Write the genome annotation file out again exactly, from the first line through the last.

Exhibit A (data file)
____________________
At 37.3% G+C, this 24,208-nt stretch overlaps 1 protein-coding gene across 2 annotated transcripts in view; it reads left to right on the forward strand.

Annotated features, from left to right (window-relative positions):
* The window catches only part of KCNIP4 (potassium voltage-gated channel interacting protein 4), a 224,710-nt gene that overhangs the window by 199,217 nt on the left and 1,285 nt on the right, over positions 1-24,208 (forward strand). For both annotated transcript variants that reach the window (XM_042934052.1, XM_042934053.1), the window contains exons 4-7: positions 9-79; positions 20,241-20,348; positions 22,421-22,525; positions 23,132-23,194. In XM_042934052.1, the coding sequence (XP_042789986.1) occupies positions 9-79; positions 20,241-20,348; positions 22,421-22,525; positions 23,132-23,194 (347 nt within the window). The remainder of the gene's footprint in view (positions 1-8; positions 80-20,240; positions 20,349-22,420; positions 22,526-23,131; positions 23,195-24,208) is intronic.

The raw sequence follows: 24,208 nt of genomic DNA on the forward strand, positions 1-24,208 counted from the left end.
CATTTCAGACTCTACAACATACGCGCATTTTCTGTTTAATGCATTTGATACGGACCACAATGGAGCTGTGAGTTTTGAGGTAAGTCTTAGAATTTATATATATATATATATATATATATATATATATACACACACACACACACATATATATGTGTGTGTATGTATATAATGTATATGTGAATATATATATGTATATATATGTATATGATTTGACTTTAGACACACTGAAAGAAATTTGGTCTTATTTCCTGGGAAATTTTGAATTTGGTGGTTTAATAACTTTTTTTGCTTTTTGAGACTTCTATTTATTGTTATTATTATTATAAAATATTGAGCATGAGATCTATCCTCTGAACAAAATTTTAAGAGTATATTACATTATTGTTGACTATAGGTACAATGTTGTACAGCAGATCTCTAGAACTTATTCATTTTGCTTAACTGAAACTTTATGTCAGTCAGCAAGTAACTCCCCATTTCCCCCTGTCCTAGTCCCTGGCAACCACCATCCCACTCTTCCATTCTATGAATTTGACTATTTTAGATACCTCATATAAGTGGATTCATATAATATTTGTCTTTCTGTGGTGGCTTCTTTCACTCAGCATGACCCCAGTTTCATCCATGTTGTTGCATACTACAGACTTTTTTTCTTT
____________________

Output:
At 37.3% G+C, this 24,208-nt stretch overlaps 1 protein-coding gene across 2 annotated transcripts in view; it reads left to right on the forward strand.

Annotated features, from left to right (window-relative positions):
* The window catches only part of KCNIP4 (potassium voltage-gated channel interacting protein 4), a 224,710-nt gene that overhangs the window by 199,217 nt on the left and 1,285 nt on the right, over positions 1-24,208 (forward strand). For both annotated transcript variants that reach the window (XM_042934052.1, XM_042934053.1), the window contains exons 4-7: positions 9-79; positions 20,241-20,348; positions 22,421-22,525; positions 23,132-23,194. In XM_042934052.1, the coding sequence (XP_042789986.1) occupies positions 9-79; positions 20,241-20,348; positions 22,421-22,525; positions 23,132-23,194 (347 nt within the window). The remainder of the gene's footprint in view (positions 1-8; positions 80-20,240; positions 20,349-22,420; positions 22,526-23,131; positions 23,195-24,208) is intronic.

The raw sequence follows: 24,208 nt of genomic DNA on the forward strand, positions 1-24,208 counted from the left end.
CATTTCAGACTCTACAACATACGCGCATTTTCTGTTTAATGCATTTGATACGGACCACAATGGAGCTGTGAGTTTTGAGGTAAGTCTTAGAATTTATATATATATATATATATATATATATATATATACACACACACACACACATATATATGTGTGTGTATGTATATAATGTATATGTGAATATATATATGTATATATATGTATATGATTTGACTTTAGACACACTGAAAGAAATTTGGTCTTATTTCCTGGGAAATTTTGAATTTGGTGGTTTAATAACTTTTTTTGCTTTTTGAGACTTCTATTTATTGTTATTATTATTATAAAATATTGAGCATGAGATCTATCCTCTGAACAAAATTTTAAGAGTATATTACATTATTGTTGACTATAGGTACAATGTTGTACAGCAGATCTCTAGAACTTATTCATTTTGCTTAACTGAAACTTTATGTCAGTCAGCAAGTAACTCCCCATTTCCCCCTGTCCTAGTCCCTGGCAACCACCATCCCACTCTTCCATTCTATGAATTTGACTATTTTAGATACCTCATATAAGTGGATTCATATAATATTTGTCTTTCTGTGGTGGCTTCTTTCACTCAGCATGACCCCAGTTTCATCCATGTTGTTGCATACTACAGACTTTTTTTCTTT